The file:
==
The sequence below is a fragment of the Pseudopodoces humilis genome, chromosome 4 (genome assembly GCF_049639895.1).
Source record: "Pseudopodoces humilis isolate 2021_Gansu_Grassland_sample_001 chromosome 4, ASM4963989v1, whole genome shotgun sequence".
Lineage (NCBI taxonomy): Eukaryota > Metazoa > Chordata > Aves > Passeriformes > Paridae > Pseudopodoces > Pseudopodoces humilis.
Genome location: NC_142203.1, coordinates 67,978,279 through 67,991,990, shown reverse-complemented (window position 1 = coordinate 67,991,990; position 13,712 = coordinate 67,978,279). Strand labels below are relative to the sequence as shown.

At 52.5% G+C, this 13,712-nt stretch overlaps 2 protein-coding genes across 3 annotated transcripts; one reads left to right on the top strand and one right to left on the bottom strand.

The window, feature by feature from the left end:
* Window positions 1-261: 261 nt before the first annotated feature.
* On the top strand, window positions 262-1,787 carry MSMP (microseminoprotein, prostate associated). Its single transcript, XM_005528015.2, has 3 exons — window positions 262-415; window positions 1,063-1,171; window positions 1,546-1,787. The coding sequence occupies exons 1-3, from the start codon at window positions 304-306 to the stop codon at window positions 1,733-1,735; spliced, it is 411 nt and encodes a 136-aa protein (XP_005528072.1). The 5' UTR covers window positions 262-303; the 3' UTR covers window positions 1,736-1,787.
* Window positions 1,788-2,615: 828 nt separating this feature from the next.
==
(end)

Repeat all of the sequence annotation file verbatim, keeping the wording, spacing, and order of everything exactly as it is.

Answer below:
The sequence below is a fragment of the Pseudopodoces humilis genome, chromosome 4 (genome assembly GCF_049639895.1).
Source record: "Pseudopodoces humilis isolate 2021_Gansu_Grassland_sample_001 chromosome 4, ASM4963989v1, whole genome shotgun sequence".
Lineage (NCBI taxonomy): Eukaryota > Metazoa > Chordata > Aves > Passeriformes > Paridae > Pseudopodoces > Pseudopodoces humilis.
Genome location: NC_142203.1, coordinates 67,978,279 through 67,991,990, shown reverse-complemented (window position 1 = coordinate 67,991,990; position 13,712 = coordinate 67,978,279). Strand labels below are relative to the sequence as shown.

At 52.5% G+C, this 13,712-nt stretch overlaps 2 protein-coding genes across 3 annotated transcripts; one reads left to right on the top strand and one right to left on the bottom strand.

The window, feature by feature from the left end:
* Window positions 1-261: 261 nt before the first annotated feature.
* On the top strand, window positions 262-1,787 carry MSMP (microseminoprotein, prostate associated). Its single transcript, XM_005528015.2, has 3 exons — window positions 262-415; window positions 1,063-1,171; window positions 1,546-1,787. The coding sequence occupies exons 1-3, from the start codon at window positions 304-306 to the stop codon at window positions 1,733-1,735; spliced, it is 411 nt and encodes a 136-aa protein (XP_005528072.1). The 5' UTR covers window positions 262-303; the 3' UTR covers window positions 1,736-1,787.
* Window positions 1,788-2,615: 828 nt separating this feature from the next.